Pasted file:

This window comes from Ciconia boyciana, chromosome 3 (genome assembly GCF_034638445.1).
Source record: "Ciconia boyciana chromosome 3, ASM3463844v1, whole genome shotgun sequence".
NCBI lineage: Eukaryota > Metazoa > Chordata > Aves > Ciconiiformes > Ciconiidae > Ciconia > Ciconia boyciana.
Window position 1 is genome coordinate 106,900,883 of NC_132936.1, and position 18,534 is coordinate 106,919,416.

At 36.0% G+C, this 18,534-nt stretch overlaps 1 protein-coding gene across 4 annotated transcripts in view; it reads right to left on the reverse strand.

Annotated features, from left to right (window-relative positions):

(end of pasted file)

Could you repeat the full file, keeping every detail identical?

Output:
This window comes from Ciconia boyciana, chromosome 3 (genome assembly GCF_034638445.1).
Source record: "Ciconia boyciana chromosome 3, ASM3463844v1, whole genome shotgun sequence".
NCBI lineage: Eukaryota > Metazoa > Chordata > Aves > Ciconiiformes > Ciconiidae > Ciconia > Ciconia boyciana.
Window position 1 is genome coordinate 106,900,883 of NC_132936.1, and position 18,534 is coordinate 106,919,416.

At 36.0% G+C, this 18,534-nt stretch overlaps 1 protein-coding gene across 4 annotated transcripts in view; it reads right to left on the reverse strand.

Annotated features, from left to right (window-relative positions):